With land prices down, states protecting more agricultural land while spending less

By Stewart Doan

© Copyright Agri-Pulse Communications, Inc.

Washington, Sept. 20 – According to statistics released Monday by American Farmland Trust (AFT), state governments’ efforts to protect agricultural land through purchase of agricultural conservation easement (PACE) programs accelerated in 2009 despite funding shortfalls.

An annual survey of PACE programs in 26 states found that they acquired seven percent more easements and protected seven percent more acres than in 2008, but cumulatively states spent $101,173,259 — or 30 percent less — than in 2008, likely due to declining land values.

“I’m pleased to see states forging ahead, but the funding reductions are frustrating,” says Julia Freedgood, AFT’s Managing Director for Farmland and Communities. “This is a critical time to invest in farmland protection while land is relatively inexpensive because it is a strategic long term investment in rural communities. PACE programs should be seen as an investment in agricultural infrastructure and local economic development.”

Overall, states spent $234,932,161 to protect 128,665 acres of farm and ranch land in 2009. The federal government helped bridge the funding gap by releasing $22 million more in Farm and Ranch Lands Protection Program (FRPP) allocations than it did in 2008.

The results are available online at: www.farmlandinfo.org

States may need to continue to do more with less. Although land values have declined, AFT notes the economic downturn and state budget shortfalls have resulted in reduced funding for farmland protection, even in states with typically well-funded programs. States report that they will have $9.5 million less to work with in the upcoming year. These cuts come on top of a 23.5 percent decrease or $109 million reduction in available funding since 2007.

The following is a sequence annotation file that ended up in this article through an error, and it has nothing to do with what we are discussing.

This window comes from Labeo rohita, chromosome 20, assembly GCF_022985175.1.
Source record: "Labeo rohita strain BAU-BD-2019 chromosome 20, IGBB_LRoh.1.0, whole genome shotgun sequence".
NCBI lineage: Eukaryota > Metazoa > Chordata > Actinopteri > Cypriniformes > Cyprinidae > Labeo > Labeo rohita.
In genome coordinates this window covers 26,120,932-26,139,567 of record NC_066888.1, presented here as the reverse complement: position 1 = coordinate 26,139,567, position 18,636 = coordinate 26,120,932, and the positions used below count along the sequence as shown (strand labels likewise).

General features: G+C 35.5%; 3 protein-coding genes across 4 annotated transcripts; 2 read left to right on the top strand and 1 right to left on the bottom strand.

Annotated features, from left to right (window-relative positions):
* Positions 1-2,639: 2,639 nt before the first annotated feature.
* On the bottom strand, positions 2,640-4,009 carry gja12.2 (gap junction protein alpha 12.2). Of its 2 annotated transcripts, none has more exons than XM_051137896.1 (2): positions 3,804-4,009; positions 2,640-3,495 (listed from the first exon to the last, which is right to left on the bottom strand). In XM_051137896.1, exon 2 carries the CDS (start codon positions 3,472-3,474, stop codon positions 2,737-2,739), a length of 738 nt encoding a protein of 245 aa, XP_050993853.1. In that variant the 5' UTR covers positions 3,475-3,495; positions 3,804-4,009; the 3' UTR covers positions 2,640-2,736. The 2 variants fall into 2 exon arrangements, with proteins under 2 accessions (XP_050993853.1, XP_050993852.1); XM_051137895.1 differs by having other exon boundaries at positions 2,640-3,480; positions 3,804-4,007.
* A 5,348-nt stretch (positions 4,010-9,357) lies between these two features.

Twenty-five states have active state-level PACE programs, which pay farmers and ranchers to permanently protect their land with a conservation easement that limits future development and keeps the farmland available for agriculture.

To date, the state programs have invested over $3 billion to protect more than two million acres of farm and ranch land. Four states—Colorado, Connecticut, Delaware and Massachusetts— have each invested more than $100 million toward farmland protection while Maryland has invested more than $575 million, Pennsylvania more than $700 million, and New Jersey more than $800 million. Colorado, Maryland and Pennsylvania have each protected more than 345,000 acres.

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